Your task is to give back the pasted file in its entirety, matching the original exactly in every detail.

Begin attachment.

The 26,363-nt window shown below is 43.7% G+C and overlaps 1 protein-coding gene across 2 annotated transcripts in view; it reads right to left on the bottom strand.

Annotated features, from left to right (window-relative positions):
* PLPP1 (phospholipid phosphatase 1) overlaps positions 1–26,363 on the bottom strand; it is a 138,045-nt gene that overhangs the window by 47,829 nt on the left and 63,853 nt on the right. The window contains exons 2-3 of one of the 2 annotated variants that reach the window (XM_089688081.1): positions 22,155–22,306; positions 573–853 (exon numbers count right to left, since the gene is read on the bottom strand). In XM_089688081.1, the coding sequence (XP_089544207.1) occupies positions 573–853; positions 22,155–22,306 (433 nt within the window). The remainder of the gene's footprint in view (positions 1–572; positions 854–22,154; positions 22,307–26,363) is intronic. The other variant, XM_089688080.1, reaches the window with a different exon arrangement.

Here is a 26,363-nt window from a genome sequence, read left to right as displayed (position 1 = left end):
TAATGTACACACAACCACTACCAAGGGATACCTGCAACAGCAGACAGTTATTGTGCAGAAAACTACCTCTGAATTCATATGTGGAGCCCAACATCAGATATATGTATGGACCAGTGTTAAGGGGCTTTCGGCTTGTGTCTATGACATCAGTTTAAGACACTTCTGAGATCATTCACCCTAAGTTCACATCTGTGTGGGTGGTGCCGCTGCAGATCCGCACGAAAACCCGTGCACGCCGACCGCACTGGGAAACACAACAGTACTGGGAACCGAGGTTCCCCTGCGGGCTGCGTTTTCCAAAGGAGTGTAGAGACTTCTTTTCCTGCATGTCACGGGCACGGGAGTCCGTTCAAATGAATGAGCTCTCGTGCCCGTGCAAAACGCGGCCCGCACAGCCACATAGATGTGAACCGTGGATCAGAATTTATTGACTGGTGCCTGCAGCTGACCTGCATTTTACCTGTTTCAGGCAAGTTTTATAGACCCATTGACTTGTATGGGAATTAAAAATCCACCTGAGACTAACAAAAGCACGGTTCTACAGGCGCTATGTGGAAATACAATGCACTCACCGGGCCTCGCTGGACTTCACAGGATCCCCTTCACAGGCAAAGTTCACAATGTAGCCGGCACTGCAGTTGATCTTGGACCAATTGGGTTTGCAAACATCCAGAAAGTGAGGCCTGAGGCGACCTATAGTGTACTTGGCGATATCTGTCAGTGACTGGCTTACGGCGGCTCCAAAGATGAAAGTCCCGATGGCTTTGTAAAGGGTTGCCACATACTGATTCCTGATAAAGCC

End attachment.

The 26,363-nt window shown below is 43.7% G+C and overlaps 1 protein-coding gene across 2 annotated transcripts in view; it reads right to left on the bottom strand.

Annotated features, from left to right (window-relative positions):
* PLPP1 (phospholipid phosphatase 1) overlaps positions 1–26,363 on the bottom strand; it is a 138,045-nt gene that overhangs the window by 47,829 nt on the left and 63,853 nt on the right. The window contains exons 2-3 of one of the 2 annotated variants that reach the window (XM_089688081.1): positions 22,155–22,306; positions 573–853 (exon numbers count right to left, since the gene is read on the bottom strand). In XM_089688081.1, the coding sequence (XP_089544207.1) occupies positions 573–853; positions 22,155–22,306 (433 nt within the window). The remainder of the gene's footprint in view (positions 1–572; positions 854–22,154; positions 22,307–26,363) is intronic. The other variant, XM_089688080.1, reaches the window with a different exon arrangement.

Here is a 26,363-nt window from a genome sequence, read left to right as displayed (position 1 = left end):
TAATGTACACACAACCACTACCAAGGGATACCTGCAACAGCAGACAGTTATTGTGCAGAAAACTACCTCTGAATTCATATGTGGAGCCCAACATCAGATATATGTATGGACCAGTGTTAAGGGGCTTTCGGCTTGTGTCTATGACATCAGTTTAAGACACTTCTGAGATCATTCACCCTAAGTTCACATCTGTGTGGGTGGTGCCGCTGCAGATCCGCACGAAAACCCGTGCACGCCGACCGCACTGGGAAACACAACAGTACTGGGAACCGAGGTTCCCCTGCGGGCTGCGTTTTCCAAAGGAGTGTAGAGACTTCTTTTCCTGCATGTCACGGGCACGGGAGTCCGTTCAAATGAATGAGCTCTCGTGCCCGTGCAAAACGCGGCCCGCACAGCCACATAGATGTGAACCGTGGATCAGAATTTATTGACTGGTGCCTGCAGCTGACCTGCATTTTACCTGTTTCAGGCAAGTTTTATAGACCCATTGACTTGTATGGGAATTAAAAATCCACCTGAGACTAACAAAAGCACGGTTCTACAGGCGCTATGTGGAAATACAATGCACTCACCGGGCCTCGCTGGACTTCACAGGATCCCCTTCACAGGCAAAGTTCACAATGTAGCCGGCACTGCAGTTGATCTTGGACCAATTGGGTTTGCAAACATCCAGAAAGTGAGGCCTGAGGCGACCTATAGTGTACTTGGCGATATCTGTCAGTGACTGGCTTACGGCGGCTCCAAAGATGAAAGTCCCGATGGCTTTGTAAAGGGTTGCCACATACTGATTCCTGATAAAGCC